Among the different versions of the 2009 Volvo S40, reviewers most like the performance of the T5 minus the sport package and all-wheel drive.
The optional 2.5-liter turbo in the T5 brings 227 horses to the table, but perhaps even more significantly, its 236 pound-feet of torque is available from 1,500 to 4,800 rpm, allowing, says Car and Driver, “launches off the line” and great highway passing, all with “no noticeable turbo lag.” Kelley Blue Book feels the “turbocharged engine brings the little S40 to life.” Comments on the S40’s standard 2.4-liter inline-five, which registers 168 horsepower and 170 pound-feet, range from “perfectly adequate” (Edmunds) to “unimpressive, especially up long grades” (ConsumerGuide).
The base engine still has a choice of five-speed manual or five-speed automatic. “Go easy on it and the stick can be slid from gear to gear with barely two fingers,” remarks Kelley Blue Book, reflecting general praise for the manual transmission. Of the automatic, they feel it “seemed to work quite well.” Some bemoan the cancellation of the T5’s manual transmission option, leaving a five-speed automatic the lone choice for the turbo engine in 2009: “the Geartronic manual shift mode is not as quick nor as fun to drive as the discontinued six-speed manual,” finds Edmunds.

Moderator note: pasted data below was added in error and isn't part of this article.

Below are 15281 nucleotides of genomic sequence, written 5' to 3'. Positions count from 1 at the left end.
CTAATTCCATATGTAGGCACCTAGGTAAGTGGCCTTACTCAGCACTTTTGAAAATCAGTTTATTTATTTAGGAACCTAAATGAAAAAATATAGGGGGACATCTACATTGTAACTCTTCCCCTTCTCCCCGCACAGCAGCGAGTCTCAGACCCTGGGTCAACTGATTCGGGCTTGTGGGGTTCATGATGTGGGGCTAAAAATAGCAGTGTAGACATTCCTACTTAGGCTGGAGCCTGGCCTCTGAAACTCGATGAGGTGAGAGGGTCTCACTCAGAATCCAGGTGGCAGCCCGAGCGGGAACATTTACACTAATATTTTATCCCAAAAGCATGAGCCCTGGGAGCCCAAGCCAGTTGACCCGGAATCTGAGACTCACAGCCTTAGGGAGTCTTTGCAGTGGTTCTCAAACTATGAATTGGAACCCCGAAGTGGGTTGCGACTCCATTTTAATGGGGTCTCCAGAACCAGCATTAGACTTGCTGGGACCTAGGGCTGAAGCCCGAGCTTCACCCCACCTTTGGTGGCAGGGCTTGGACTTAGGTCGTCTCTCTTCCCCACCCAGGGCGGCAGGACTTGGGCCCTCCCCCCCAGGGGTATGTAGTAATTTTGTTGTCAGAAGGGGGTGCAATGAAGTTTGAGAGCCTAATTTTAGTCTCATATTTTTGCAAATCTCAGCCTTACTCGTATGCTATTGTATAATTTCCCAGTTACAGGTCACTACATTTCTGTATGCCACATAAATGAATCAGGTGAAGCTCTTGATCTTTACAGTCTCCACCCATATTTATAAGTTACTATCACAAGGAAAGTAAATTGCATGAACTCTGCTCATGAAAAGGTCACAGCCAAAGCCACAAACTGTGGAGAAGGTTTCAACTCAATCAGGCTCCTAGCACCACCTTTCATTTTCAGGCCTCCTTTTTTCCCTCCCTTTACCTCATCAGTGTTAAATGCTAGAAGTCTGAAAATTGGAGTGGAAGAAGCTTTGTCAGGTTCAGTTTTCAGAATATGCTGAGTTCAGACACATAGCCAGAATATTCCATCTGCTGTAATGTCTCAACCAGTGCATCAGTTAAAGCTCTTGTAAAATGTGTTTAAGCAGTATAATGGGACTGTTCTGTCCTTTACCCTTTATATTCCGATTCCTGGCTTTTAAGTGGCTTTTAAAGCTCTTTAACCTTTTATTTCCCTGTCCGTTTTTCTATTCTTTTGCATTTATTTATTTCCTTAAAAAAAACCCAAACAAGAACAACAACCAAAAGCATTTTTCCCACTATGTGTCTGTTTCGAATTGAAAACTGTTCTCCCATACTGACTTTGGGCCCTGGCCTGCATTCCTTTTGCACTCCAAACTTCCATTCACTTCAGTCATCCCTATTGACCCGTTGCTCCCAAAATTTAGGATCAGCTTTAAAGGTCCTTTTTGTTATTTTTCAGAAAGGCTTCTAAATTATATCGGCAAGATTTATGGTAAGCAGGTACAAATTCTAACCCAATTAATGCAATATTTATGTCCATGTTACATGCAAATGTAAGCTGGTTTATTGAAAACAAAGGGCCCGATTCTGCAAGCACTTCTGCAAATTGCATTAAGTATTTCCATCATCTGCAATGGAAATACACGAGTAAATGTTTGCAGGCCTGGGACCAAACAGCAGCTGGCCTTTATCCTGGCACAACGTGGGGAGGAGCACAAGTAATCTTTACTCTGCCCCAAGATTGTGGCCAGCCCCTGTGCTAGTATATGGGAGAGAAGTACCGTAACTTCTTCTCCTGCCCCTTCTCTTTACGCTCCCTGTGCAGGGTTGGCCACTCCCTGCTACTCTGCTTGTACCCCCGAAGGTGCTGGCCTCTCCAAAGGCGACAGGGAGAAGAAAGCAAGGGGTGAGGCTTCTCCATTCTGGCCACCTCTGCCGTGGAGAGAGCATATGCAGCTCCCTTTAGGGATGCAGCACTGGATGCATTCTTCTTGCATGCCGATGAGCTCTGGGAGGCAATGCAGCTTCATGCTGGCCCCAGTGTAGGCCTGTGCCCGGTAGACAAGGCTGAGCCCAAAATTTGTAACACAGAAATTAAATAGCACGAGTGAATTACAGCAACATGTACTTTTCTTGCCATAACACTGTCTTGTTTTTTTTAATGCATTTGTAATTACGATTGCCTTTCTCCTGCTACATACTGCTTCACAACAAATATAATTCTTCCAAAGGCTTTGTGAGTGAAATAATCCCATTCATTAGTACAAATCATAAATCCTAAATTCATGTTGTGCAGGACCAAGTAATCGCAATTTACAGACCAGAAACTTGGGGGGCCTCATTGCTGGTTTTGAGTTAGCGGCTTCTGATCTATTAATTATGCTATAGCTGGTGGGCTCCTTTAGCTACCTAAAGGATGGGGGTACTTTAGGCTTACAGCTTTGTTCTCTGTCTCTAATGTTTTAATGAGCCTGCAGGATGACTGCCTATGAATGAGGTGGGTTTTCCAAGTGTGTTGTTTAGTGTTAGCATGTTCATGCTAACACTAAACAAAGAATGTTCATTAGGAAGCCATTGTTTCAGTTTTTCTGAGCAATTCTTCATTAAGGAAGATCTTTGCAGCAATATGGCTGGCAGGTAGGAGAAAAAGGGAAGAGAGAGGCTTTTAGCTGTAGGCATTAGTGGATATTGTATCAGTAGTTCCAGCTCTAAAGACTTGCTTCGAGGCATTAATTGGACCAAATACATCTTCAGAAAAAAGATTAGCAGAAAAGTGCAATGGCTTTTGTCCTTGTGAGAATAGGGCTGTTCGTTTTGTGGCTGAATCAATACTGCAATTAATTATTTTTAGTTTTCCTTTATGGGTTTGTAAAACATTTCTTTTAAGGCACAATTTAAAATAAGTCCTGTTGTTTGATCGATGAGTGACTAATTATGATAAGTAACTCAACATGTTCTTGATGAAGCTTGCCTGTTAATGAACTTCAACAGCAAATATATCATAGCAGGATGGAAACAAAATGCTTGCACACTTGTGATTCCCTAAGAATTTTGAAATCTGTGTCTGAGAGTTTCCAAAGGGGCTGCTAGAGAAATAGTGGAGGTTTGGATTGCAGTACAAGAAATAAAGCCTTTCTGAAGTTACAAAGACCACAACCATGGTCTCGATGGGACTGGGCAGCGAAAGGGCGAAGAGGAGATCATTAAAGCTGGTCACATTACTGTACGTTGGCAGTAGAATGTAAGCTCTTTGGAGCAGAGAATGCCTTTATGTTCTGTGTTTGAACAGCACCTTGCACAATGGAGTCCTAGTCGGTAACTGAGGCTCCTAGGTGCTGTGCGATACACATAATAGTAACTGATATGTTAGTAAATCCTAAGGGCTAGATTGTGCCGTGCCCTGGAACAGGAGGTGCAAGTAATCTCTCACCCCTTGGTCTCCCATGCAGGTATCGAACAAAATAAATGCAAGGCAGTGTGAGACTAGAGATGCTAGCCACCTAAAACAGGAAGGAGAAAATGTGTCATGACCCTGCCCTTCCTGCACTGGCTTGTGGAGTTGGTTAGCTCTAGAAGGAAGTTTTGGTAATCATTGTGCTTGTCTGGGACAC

In regard to suspension, Edmunds reports “most drivers would be more content with the standard setup as it offers a more livable compromise between performance and comfort.” The stiffly sprung sports suspension, standard with AWD models and included with the Sports Package, “makes for an uncomfortably stiff ride,” observes ConsumerGuide. Car and Driver hails the base suspension’s “firm ride that manages to be both comfortable and compliant.” Cars.com agrees: “curves produce only modest body lean, and the sedan corners crisply.”
According to Edmunds, the electro-hydraulically assisted power steering deserves a little praise. It's a willing ally with the S40’s responsive chassis, one that exhibits “high-speed confidence and low-speed ease.” “Just the right amount of effort,” agrees Road & Track.
All-wheel drive, even when you don’t need it, saps fuel economy; it drops mileage figures by 2 mpg on the 2009 S40. But remarkably, the extra performance of the turbo engine is just as efficient; both base and turbo engines achieve identical city/highway fuel-economy ratings of 20/28 mpg with the five-speed automatic.